We came to Hot Spring Hotel, where my guide ordered food and I started talking with the owner. She said that unfortunately the hot spring has now dried up to the size of a “puddle.” She also mentioned that to get to it they must build a bridge, which is washed away during each monsoon season. Lastly, she told me that they aren’t building the bridge anymore because it isn’t worth it.
Hiking through Bamboo to Lama Hotel.
We found Bamboo (yes there is a village called Bamboo) a short distance from Hot Spring Hotel. It is a little village under a rock fall zone. I would not recommend staying here for safety reasons, but a lot of people do. I admit, it is a nice place, but it is also expensive as well as risky.
As we were leaving Bamboo, we crossed a small wooden bridge and entered a very different forest that reminded me of the Appalachian wilderness. It was a small grove of slender birch like trees that were probably planted for firewood.
The forest soon returned to its normal lush green character. We also saw more monkeys walking around on the mountain and had an amazing time hiking. After a little way further, we crossed another bridge to the other side of Langtang river and found shop keeper selling overpriced goods in an outdoor tarped store.
We rested for a bit then continued. Just outside the shop the vegetation changed to bamboo with oaks and rhododendrons. Most of the rhododendrons were not in bloom, but a few had flowers on them. At this point the trail became a little steeper, however still very easy and walkable.
We passed a very beautiful water fall that was on the opposite side of the river between two mountain ridges. The water seemed to pour through rocks and into other rocks. It was remarkable to watch.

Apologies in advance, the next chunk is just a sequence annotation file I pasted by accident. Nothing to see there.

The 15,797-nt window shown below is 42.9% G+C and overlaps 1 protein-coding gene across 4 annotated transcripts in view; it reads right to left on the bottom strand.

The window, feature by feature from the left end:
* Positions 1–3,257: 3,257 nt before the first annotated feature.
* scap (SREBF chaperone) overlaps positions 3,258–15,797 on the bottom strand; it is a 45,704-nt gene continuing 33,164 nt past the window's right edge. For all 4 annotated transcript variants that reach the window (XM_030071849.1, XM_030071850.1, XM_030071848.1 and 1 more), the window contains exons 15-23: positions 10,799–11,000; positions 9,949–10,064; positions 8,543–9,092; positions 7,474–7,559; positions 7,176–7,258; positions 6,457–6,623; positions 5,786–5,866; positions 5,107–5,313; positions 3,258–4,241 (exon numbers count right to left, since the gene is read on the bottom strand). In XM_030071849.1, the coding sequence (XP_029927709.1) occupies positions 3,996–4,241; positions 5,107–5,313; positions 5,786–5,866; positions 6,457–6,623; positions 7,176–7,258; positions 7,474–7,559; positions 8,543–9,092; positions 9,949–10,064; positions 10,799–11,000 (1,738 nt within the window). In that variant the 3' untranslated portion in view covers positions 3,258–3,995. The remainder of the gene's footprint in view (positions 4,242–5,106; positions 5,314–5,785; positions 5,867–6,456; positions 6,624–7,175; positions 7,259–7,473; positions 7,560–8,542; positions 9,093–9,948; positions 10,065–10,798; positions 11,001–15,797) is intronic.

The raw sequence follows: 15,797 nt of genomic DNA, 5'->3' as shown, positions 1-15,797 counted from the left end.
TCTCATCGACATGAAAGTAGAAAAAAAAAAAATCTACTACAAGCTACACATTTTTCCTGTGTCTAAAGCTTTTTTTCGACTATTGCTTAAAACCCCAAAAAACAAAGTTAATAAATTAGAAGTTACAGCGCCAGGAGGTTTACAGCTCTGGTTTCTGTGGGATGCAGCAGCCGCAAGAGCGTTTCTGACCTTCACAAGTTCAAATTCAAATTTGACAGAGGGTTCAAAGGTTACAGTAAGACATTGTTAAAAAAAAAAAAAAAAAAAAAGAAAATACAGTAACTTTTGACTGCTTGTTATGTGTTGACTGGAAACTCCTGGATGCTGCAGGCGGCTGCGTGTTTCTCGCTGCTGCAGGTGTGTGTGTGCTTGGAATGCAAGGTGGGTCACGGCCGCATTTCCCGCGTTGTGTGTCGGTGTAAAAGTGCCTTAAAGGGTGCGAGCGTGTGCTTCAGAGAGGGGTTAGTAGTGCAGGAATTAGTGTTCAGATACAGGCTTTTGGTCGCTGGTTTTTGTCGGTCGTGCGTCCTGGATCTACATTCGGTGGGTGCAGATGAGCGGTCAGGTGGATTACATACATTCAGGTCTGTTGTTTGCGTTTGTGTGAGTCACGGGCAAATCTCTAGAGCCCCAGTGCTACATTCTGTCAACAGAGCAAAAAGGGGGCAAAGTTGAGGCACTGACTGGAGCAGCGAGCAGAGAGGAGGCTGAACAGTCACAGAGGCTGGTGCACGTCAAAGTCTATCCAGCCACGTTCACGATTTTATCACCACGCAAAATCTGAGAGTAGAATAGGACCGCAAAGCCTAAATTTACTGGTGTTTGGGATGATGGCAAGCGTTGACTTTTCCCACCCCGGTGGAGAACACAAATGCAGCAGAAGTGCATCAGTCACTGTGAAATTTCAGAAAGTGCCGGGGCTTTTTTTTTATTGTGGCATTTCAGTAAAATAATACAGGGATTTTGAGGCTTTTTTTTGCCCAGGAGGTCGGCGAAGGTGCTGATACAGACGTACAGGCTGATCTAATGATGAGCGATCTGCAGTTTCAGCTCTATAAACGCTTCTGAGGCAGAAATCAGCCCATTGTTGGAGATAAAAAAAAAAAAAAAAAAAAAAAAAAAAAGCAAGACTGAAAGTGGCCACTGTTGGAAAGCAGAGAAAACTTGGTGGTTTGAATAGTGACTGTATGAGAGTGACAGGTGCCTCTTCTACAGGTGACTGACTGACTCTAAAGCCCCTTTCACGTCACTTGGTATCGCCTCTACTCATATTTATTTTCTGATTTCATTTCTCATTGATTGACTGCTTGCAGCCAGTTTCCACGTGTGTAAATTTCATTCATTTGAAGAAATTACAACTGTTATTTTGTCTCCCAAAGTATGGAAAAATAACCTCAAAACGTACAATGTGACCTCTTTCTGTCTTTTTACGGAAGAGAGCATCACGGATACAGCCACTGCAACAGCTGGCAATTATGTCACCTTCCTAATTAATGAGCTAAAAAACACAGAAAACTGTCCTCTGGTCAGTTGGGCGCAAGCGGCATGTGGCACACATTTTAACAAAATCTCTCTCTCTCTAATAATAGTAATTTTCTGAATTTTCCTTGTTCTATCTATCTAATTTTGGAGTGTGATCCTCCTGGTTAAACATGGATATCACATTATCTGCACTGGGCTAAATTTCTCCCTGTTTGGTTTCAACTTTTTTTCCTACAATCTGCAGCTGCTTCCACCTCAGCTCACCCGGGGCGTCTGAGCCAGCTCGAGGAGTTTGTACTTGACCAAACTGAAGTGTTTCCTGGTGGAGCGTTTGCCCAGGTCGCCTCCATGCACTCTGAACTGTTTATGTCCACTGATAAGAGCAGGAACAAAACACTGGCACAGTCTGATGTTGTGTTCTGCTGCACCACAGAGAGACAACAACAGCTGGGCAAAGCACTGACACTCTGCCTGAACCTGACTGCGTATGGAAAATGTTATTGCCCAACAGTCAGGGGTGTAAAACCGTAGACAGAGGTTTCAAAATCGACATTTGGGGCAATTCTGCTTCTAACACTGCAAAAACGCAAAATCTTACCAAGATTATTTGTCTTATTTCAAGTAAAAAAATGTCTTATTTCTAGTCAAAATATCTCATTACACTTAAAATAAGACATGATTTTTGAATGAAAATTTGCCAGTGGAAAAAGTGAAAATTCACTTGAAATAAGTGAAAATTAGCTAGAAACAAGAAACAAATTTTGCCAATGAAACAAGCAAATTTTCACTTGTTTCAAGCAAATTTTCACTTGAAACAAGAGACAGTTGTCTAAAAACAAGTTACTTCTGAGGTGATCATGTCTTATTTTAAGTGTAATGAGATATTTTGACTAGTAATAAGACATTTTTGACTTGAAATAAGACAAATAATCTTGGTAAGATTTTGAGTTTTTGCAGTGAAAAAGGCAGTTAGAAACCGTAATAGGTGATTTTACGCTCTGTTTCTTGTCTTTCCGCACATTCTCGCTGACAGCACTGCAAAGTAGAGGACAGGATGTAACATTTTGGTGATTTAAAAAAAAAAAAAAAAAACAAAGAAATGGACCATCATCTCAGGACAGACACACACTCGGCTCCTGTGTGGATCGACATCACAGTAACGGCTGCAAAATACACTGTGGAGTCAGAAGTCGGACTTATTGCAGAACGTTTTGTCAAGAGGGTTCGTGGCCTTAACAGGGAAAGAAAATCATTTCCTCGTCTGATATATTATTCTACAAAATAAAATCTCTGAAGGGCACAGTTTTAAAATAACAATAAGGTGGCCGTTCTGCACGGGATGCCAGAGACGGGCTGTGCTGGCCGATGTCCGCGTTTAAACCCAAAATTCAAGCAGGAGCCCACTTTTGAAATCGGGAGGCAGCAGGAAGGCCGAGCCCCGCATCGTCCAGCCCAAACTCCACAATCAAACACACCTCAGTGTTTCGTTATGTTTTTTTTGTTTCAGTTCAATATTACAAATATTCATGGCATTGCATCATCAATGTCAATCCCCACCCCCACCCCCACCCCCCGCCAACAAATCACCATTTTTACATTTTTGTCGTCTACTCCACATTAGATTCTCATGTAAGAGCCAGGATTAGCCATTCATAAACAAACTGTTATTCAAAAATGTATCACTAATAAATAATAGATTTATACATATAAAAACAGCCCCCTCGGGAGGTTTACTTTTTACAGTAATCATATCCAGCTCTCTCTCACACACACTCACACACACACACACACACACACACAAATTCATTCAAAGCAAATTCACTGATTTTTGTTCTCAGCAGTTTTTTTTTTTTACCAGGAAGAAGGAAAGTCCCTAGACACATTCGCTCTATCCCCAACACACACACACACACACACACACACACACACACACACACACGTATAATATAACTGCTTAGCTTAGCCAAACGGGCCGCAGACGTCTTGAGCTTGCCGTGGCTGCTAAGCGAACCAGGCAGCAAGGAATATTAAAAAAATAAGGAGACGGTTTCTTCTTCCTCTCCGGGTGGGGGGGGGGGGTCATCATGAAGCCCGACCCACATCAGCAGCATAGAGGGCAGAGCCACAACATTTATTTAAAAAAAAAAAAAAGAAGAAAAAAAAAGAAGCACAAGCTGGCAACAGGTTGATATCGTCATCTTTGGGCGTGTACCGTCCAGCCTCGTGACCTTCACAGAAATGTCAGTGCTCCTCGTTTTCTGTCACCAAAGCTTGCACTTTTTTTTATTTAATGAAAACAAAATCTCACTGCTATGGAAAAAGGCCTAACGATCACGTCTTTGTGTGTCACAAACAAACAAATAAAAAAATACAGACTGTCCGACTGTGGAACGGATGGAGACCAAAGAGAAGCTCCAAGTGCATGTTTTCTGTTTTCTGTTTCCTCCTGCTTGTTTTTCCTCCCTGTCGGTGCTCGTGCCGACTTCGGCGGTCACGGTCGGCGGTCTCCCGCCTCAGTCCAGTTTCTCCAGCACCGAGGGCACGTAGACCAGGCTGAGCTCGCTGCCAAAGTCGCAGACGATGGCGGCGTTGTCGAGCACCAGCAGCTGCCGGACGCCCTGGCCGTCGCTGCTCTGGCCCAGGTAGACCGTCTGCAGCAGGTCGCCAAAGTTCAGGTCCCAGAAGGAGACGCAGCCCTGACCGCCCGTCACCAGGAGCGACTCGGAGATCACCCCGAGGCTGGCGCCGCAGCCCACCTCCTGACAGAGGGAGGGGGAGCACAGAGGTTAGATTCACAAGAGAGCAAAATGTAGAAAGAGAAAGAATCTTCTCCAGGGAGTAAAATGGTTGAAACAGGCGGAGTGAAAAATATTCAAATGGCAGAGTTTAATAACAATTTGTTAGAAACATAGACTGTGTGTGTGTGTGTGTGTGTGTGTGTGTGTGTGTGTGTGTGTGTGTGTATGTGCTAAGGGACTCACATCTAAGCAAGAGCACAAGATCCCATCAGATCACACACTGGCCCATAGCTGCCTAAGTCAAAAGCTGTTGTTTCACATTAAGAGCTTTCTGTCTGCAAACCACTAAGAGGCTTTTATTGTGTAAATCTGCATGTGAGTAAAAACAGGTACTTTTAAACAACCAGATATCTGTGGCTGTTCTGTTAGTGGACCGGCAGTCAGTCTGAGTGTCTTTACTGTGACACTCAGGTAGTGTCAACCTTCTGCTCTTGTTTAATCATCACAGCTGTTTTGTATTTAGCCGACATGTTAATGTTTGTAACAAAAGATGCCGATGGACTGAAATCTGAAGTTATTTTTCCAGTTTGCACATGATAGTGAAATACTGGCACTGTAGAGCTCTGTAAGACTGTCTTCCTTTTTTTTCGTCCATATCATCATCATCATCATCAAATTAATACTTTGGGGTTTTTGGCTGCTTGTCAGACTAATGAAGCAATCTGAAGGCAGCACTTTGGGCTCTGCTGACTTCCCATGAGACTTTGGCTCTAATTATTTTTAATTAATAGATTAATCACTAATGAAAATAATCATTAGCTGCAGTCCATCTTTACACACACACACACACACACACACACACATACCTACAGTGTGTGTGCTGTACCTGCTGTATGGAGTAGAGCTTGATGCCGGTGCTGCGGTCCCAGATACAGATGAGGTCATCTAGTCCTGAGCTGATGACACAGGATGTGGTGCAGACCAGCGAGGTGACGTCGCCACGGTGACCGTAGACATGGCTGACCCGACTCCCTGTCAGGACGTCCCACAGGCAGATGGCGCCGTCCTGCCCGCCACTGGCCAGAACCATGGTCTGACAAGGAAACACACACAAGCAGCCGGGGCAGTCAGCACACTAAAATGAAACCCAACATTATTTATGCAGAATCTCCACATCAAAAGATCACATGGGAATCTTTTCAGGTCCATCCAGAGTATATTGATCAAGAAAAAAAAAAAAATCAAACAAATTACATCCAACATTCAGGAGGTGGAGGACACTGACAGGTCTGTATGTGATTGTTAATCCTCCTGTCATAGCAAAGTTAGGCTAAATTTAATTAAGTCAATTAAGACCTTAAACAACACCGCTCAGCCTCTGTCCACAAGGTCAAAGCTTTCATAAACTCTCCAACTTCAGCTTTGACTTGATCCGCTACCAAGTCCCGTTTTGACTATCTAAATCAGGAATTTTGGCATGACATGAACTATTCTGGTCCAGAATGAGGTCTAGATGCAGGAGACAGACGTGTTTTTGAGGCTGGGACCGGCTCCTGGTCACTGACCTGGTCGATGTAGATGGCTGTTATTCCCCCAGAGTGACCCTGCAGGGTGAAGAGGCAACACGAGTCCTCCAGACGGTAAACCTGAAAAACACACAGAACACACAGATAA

My guide and I stopped for lunch in Rimche. It was rather expensive at $3 for a bowl of chow mein noodles. From here, Lama Hotel was 30 minutes away.
We arrived in Lama Hotel at 3:00. Lama Hotel is not a hotel (I know, it fooled me too). It is a small village a few minutes’ walk from the river. It has 8 to 12 nice sized hotels. Some of the hotels will let you stay there for free, if you buy their food. Others will get mad if you ask them for this deal. I stayed at the Sherpa Lodge.
The Sherpa Lodge is the first hotel on the right-hand side of Lama Hotel. It has about 16 rooms that it rents out as well as dining room floor space.
The 70 square foot rooms come with a single bed or double beds. The walls of the rooms are made of exposed rock, which are either left bare or covered with wood. You can see through the walls in some places. Tarps cover the ceilings to prevent debris from falling on you.
There are two common bathrooms outside behind the dining hall. The bathrooms are eastern style squat toilets. A separate shower facility is also available. They claim to have hot water, but I didn’t check.
The kitchen food is ok and expensive. You can buy a large bag of muesli for a few dollars at a general store above the hotel or buy a small bowl of it for $5 at the hotel.
You can continue the journey with me by clicking here for day 3.